However, there is a risk associated with removing this key element when presenting data findings. Edward Tufte, who has been named the “Leonardo de Vinci of Data” by the New York Times, stated that “allowing artist-illustrators to control the design and content of statistical graphics is almost like allowing typographers to control the content, style, and editing of prose.”

Tufte meant that unless you fully understand the data from a technical standpoint, graphic designers might miss what the data is telling them, visually suggest their own biases, and not highlight the critical data points.

6) A dangerous lesson in history of misinterpreting data visuals.

A heartbreaking yet crucial reminder of executives misinterpreting visually displayed data as technical data facts is the tragic story of NASA’s 2003 spaceflight, Columbia. Directly after the Columbia’s shuttle’s liftoff, a piece of foam insulation broke off, hit the left-wing, and broke through the wing’s thermal production. At the time, NASA’s engineers and executives were unaware of the extent of the damage. Multiple teams started to analyze the data they had from the incident, preparing 3 reports with a total of 28 PowerPoint slides dealing with the debris impact. The slides had different styles of text hierarchy, large bullet points with small bullet points beneath, which made the report confusing and ultimately led to a decision that had a tragic outcome.

Edward Tufte was one of the leads asked to present to the Columbia Accident Investigation Board. His findings can be found in his article, “PowerPoint Does Rocket Science — and Better Techniques for Technical Reports.” One of the main arguments he uncovered was how PowerPoint’s cognitive style affects the quality of engineering analysis and how design can hinder or hide the crucial facts.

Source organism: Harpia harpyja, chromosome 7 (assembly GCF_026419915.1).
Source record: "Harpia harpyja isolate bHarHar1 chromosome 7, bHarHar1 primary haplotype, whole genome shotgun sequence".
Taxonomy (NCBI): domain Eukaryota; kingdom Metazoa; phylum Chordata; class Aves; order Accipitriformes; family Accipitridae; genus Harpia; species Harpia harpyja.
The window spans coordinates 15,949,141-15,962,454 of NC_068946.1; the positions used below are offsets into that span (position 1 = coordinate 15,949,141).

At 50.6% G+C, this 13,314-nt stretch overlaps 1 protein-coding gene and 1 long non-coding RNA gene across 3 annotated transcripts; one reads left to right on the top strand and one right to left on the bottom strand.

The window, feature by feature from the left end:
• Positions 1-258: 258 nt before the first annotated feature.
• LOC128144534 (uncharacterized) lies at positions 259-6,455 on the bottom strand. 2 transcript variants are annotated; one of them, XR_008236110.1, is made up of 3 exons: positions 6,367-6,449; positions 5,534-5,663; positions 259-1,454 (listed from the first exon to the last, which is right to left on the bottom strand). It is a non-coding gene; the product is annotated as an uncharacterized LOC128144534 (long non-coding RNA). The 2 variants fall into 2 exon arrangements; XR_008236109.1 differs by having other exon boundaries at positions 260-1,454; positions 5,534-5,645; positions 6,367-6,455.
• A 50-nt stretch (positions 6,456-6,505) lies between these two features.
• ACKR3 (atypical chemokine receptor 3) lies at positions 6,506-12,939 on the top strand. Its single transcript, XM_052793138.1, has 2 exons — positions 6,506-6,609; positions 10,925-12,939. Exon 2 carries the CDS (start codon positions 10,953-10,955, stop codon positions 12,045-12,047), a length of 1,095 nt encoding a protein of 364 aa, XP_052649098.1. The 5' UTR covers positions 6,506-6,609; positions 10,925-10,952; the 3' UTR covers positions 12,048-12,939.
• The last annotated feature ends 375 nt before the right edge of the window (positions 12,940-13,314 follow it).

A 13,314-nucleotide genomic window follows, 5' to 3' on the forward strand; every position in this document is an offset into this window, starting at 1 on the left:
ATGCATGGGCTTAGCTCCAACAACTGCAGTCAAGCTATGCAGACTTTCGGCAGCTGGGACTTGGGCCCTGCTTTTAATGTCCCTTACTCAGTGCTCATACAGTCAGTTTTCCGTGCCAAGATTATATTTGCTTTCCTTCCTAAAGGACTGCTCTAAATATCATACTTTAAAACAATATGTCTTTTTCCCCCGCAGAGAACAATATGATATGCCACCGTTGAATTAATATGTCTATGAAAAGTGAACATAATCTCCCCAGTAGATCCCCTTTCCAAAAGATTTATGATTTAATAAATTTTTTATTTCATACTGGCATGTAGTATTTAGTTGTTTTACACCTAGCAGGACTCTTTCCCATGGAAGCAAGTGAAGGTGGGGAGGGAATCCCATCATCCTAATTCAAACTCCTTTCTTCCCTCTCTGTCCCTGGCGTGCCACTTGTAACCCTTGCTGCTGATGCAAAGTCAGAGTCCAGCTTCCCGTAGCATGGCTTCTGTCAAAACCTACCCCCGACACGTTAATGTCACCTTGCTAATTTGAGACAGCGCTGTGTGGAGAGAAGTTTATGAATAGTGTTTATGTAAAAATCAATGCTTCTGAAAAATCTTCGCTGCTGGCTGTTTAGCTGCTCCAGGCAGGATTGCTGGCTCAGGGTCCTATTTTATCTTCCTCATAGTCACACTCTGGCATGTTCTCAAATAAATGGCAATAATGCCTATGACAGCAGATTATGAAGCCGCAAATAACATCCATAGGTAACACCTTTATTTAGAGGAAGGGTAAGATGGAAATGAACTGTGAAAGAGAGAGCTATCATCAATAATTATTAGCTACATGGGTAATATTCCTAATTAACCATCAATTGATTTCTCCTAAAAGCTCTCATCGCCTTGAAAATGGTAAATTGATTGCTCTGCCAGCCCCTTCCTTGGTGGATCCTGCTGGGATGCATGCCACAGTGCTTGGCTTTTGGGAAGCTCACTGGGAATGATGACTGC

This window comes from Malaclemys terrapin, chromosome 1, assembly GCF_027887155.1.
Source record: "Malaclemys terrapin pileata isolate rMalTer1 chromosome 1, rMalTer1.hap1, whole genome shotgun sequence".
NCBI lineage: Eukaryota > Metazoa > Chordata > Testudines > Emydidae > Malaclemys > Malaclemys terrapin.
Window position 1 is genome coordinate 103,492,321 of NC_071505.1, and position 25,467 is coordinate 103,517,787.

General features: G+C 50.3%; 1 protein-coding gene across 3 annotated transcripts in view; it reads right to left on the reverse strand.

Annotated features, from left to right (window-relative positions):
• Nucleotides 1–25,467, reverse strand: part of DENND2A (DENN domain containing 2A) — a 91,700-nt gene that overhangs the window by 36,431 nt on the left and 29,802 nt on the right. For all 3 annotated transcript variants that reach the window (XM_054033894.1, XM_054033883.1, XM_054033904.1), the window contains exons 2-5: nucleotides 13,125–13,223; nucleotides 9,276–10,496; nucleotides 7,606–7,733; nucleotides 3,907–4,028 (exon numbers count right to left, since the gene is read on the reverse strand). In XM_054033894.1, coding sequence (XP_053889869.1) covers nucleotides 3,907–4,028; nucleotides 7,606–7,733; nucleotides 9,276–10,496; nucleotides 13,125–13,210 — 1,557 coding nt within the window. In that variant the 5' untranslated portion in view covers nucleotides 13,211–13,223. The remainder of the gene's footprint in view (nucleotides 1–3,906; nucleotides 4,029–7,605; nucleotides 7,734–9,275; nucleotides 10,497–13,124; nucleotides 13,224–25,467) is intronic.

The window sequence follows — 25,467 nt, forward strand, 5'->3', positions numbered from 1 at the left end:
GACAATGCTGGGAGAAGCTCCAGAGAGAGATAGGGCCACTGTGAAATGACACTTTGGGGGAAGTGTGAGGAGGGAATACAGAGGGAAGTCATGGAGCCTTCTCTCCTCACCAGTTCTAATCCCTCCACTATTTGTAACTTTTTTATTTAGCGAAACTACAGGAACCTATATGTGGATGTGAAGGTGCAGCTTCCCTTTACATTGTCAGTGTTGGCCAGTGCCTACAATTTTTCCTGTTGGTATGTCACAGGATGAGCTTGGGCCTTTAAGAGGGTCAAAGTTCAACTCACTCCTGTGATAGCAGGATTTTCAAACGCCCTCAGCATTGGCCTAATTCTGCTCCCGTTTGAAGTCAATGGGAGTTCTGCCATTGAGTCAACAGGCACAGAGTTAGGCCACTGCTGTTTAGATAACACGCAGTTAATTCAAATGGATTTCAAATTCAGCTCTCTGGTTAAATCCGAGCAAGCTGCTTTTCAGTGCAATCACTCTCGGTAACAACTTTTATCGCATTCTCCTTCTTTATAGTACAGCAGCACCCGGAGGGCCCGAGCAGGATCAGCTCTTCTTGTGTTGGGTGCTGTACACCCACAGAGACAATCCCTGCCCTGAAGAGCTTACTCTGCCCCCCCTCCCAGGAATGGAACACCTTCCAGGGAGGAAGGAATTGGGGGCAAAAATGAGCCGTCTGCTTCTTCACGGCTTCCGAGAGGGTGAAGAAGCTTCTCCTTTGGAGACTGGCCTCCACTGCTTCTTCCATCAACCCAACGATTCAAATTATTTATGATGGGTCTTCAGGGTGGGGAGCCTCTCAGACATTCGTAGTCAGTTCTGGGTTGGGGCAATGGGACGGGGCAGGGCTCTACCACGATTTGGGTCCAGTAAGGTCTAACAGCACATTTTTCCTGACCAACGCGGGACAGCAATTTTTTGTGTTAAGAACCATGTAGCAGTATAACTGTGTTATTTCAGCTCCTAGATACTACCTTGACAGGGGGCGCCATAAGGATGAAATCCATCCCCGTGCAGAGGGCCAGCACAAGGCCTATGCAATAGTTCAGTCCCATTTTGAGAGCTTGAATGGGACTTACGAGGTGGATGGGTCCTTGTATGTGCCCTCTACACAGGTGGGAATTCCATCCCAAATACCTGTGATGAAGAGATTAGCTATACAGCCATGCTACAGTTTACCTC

7) Closing the gap between algorithms and executives.

Business leaders expect a data scientist to be a unicorn. Someone who wrangles the data, analyses it, knows the business and its strategy, can design charts (on brand), and present a compelling story. To have this level of talent in one single person is extremely rare. Most situations are not as critical as spaceflight, but it could be why your executive team misses crucial information, including potentially catastrophic cyber breaches. One of the most challenging positions to fill, and yet mission-critical, is a liaison between the technical team and the executive team. Someone who is both skilled at information design and presenting the potential return on investment to executives. This person needs to grasp data science principles, understand effective statistical design (not company branding), and be well versed in delivering rhetoric communication.

8) Building a world-class data team.

Understand the strengths of your current team and note the gaps that you need to fill. Scott Berinato recommends doing an internal talent audit. Performing a talent audit helps managers do a better job of planning for projects, configuring teams, and identifying what positions to hire. Berinato breaks down a team into six different categories; some employees may have more than one of these qualities:

  • Project Management: Highly organized with great people management skills. Knowledge of project management like Agile or Scrum.

  • Data Wrangling: Expert in coding and systems architectures with a passion for finding, cleaning, and structuring data.